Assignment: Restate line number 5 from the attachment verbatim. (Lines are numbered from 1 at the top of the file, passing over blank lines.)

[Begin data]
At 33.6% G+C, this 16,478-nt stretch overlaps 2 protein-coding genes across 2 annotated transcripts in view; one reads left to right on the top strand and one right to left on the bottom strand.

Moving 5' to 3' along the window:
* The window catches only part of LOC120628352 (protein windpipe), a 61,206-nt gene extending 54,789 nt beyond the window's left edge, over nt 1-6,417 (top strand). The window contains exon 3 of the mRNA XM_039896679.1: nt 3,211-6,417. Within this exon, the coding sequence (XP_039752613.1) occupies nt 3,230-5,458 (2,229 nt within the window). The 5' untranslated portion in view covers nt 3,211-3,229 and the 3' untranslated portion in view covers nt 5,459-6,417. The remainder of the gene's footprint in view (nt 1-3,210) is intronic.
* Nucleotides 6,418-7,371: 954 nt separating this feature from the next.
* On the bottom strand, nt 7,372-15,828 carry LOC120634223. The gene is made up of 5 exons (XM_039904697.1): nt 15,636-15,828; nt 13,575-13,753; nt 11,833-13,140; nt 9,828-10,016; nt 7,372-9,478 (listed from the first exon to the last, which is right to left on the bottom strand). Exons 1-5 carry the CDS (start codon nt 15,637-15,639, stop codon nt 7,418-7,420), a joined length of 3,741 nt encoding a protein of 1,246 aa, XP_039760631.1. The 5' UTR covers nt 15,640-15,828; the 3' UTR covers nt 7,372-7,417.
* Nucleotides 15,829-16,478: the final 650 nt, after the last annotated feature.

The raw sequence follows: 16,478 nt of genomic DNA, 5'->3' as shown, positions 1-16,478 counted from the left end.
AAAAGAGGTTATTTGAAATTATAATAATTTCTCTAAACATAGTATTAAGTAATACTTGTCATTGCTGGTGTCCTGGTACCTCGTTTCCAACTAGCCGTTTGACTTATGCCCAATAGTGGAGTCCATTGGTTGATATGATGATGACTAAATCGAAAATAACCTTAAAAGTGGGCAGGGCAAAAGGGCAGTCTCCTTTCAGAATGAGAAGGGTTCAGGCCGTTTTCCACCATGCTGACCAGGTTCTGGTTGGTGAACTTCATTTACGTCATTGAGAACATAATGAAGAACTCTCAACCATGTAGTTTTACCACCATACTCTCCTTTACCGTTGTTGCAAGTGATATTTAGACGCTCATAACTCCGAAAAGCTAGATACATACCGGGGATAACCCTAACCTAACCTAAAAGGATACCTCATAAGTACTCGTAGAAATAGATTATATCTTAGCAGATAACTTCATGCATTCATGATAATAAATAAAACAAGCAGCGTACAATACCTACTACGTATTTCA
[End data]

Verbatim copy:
* On the bottom strand, nt 7,372-15,828 carry LOC120634223. The gene is made up of 5 exons (XM_039904697.1): nt 15,636-15,828; nt 13,575-13,753; nt 11,833-13,140; nt 9,828-10,016; nt 7,372-9,478 (listed from the first exon to the last, which is right to left on the bottom strand). Exons 1-5 carry the CDS (start codon nt 15,637-15,639, stop codon nt 7,418-7,420), a joined length of 3,741 nt encoding a protein of 1,246 aa, XP_039760631.1. The 5' UTR covers nt 15,640-15,828; the 3' UTR covers nt 7,372-7,417.